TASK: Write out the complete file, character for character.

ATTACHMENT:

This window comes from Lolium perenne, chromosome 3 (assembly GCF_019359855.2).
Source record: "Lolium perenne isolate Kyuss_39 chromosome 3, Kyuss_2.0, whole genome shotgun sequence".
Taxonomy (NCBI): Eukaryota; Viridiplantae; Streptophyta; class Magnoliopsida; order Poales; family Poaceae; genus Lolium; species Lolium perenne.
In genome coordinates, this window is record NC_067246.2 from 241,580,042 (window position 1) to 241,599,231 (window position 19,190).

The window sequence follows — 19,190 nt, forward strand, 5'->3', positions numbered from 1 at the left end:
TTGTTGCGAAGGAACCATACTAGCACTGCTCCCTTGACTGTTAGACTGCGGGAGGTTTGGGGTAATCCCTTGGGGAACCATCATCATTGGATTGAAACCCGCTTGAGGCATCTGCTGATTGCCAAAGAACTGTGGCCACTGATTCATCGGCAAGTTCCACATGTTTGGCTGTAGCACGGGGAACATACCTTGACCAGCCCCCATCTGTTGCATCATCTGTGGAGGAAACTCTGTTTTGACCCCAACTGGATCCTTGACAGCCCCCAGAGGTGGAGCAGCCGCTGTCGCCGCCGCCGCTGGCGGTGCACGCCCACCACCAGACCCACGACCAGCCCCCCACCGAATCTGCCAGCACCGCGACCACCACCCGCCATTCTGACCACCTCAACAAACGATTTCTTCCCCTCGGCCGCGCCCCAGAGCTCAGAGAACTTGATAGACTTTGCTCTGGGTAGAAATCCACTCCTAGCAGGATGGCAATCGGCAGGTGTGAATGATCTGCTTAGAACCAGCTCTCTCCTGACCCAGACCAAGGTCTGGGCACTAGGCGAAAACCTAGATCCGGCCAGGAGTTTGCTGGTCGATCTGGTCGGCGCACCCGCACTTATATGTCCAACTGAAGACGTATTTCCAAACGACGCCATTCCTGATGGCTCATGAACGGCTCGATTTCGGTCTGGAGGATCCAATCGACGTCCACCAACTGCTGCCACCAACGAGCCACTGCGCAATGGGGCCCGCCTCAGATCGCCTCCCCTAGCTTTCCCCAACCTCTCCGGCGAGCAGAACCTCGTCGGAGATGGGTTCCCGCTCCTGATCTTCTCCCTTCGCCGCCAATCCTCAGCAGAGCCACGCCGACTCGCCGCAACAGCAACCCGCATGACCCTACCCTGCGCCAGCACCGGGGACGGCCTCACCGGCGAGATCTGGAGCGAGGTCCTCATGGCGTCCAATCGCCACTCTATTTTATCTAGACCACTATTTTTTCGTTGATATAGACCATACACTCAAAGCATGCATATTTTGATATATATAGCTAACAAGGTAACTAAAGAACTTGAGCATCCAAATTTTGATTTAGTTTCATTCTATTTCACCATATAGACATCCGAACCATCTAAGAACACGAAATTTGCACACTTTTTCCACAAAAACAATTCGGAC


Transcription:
This window comes from Lolium perenne, chromosome 3 (assembly GCF_019359855.2).
Source record: "Lolium perenne isolate Kyuss_39 chromosome 3, Kyuss_2.0, whole genome shotgun sequence".
Taxonomy (NCBI): Eukaryota; Viridiplantae; Streptophyta; class Magnoliopsida; order Poales; family Poaceae; genus Lolium; species Lolium perenne.
In genome coordinates, this window is record NC_067246.2 from 241,580,042 (window position 1) to 241,599,231 (window position 19,190).

The window sequence follows — 19,190 nt, forward strand, 5'->3', positions numbered from 1 at the left end:
TTGTTGCGAAGGAACCATACTAGCACTGCTCCCTTGACTGTTAGACTGCGGGAGGTTTGGGGTAATCCCTTGGGGAACCATCATCATTGGATTGAAACCCGCTTGAGGCATCTGCTGATTGCCAAAGAACTGTGGCCACTGATTCATCGGCAAGTTCCACATGTTTGGCTGTAGCACGGGGAACATACCTTGACCAGCCCCCATCTGTTGCATCATCTGTGGAGGAAACTCTGTTTTGACCCCAACTGGATCCTTGACAGCCCCCAGAGGTGGAGCAGCCGCTGTCGCCGCCGCCGCTGGCGGTGCACGCCCACCACCAGACCCACGACCAGCCCCCCACCGAATCTGCCAGCACCGCGACCACCACCCGCCATTCTGACCACCTCAACAAACGATTTCTTCCCCTCGGCCGCGCCCCAGAGCTCAGAGAACTTGATAGACTTTGCTCTGGGTAGAAATCCACTCCTAGCAGGATGGCAATCGGCAGGTGTGAATGATCTGCTTAGAACCAGCTCTCTCCTGACCCAGACCAAGGTCTGGGCACTAGGCGAAAACCTAGATCCGGCCAGGAGTTTGCTGGTCGATCTGGTCGGCGCACCCGCACTTATATGTCCAACTGAAGACGTATTTCCAAACGACGCCATTCCTGATGGCTCATGAACGGCTCGATTTCGGTCTGGAGGATCCAATCGACGTCCACCAACTGCTGCCACCAACGAGCCACTGCGCAATGGGGCCCGCCTCAGATCGCCTCCCCTAGCTTTCCCCAACCTCTCCGGCGAGCAGAACCTCGTCGGAGATGGGTTCCCGCTCCTGATCTTCTCCCTTCGCCGCCAATCCTCAGCAGAGCCACGCCGACTCGCCGCAACAGCAACCCGCATGACCCTACCCTGCGCCAGCACCGGGGACGGCCTCACCGGCGAGATCTGGAGCGAGGTCCTCATGGCGTCCAATCGCCACTCTATTTTATCTAGACCACTATTTTTTCGTTGATATAGACCATACACTCAAAGCATGCATATTTTGATATATATAGCTAACAAGGTAACTAAAGAACTTGAGCATCCAAATTTTGATTTAGTTTCATTCTATTTCACCATATAGACATCCGAACCATCTAAGAACACGAAATTTGCACACTTTTTCCACAAAAACAATTCGGAC